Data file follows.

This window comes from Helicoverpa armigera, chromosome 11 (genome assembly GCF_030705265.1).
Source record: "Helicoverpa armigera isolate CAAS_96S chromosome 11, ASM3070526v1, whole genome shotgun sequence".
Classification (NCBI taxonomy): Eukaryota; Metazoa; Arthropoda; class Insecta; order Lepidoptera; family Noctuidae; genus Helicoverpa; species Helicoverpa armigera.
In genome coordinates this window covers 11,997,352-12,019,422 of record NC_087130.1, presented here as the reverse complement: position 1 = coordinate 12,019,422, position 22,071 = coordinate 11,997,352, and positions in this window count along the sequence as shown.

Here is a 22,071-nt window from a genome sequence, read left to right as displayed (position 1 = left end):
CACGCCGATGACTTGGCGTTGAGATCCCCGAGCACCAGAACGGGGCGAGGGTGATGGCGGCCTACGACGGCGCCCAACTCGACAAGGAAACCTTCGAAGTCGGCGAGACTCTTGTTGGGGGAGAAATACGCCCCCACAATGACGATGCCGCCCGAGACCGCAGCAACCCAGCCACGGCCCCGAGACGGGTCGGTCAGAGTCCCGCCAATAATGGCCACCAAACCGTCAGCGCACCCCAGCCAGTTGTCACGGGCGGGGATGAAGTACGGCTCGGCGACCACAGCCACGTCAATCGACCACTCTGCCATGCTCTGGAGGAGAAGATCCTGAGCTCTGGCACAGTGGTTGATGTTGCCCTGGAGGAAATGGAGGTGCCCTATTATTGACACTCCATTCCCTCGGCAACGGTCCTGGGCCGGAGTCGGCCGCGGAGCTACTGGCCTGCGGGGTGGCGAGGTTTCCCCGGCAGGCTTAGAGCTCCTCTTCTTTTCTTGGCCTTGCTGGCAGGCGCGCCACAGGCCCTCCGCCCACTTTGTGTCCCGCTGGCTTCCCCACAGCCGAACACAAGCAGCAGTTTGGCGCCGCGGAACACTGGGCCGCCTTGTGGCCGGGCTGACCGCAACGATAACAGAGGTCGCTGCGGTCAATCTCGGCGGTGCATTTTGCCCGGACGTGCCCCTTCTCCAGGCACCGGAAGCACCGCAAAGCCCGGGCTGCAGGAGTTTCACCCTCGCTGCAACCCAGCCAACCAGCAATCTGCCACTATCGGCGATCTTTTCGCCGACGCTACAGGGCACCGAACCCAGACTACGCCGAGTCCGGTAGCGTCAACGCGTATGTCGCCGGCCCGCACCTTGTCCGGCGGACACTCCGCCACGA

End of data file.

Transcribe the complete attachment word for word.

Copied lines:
This window comes from Helicoverpa armigera, chromosome 11 (genome assembly GCF_030705265.1).
Source record: "Helicoverpa armigera isolate CAAS_96S chromosome 11, ASM3070526v1, whole genome shotgun sequence".
Classification (NCBI taxonomy): Eukaryota; Metazoa; Arthropoda; class Insecta; order Lepidoptera; family Noctuidae; genus Helicoverpa; species Helicoverpa armigera.
In genome coordinates this window covers 11,997,352-12,019,422 of record NC_087130.1, presented here as the reverse complement: position 1 = coordinate 12,019,422, position 22,071 = coordinate 11,997,352, and positions in this window count along the sequence as shown.

Here is a 22,071-nt window from a genome sequence, read left to right as displayed (position 1 = left end):
CACGCCGATGACTTGGCGTTGAGATCCCCGAGCACCAGAACGGGGCGAGGGTGATGGCGGCCTACGACGGCGCCCAACTCGACAAGGAAACCTTCGAAGTCGGCGAGACTCTTGTTGGGGGAGAAATACGCCCCCACAATGACGATGCCGCCCGAGACCGCAGCAACCCAGCCACGGCCCCGAGACGGGTCGGTCAGAGTCCCGCCAATAATGGCCACCAAACCGTCAGCGCACCCCAGCCAGTTGTCACGGGCGGGGATGAAGTACGGCTCGGCGACCACAGCCACGTCAATCGACCACTCTGCCATGCTCTGGAGGAGAAGATCCTGAGCTCTGGCACAGTGGTTGATGTTGCCCTGGAGGAAATGGAGGTGCCCTATTATTGACACTCCATTCCCTCGGCAACGGTCCTGGGCCGGAGTCGGCCGCGGAGCTACTGGCCTGCGGGGTGGCGAGGTTTCCCCGGCAGGCTTAGAGCTCCTCTTCTTTTCTTGGCCTTGCTGGCAGGCGCGCCACAGGCCCTCCGCCCACTTTGTGTCCCGCTGGCTTCCCCACAGCCGAACACAAGCAGCAGTTTGGCGCCGCGGAACACTGGGCCGCCTTGTGGCCGGGCTGACCGCAACGATAACAGAGGTCGCTGCGGTCAATCTCGGCGGTGCATTTTGCCCGGACGTGCCCCTTCTCCAGGCACCGGAAGCACCGCAAAGCCCGGGCTGCAGGAGTTTCACCCTCGCTGCAACCCAGCCAACCAGCAATCTGCCACTATCGGCGATCTTTTCGCCGACGCTACAGGGCACCGAACCCAGACTACGCCGAGTCCGGTAGCGTCAACGCGTATGTCGCCGGCCCGCACCTTGTCCGGCGGACACTCCGCCACGA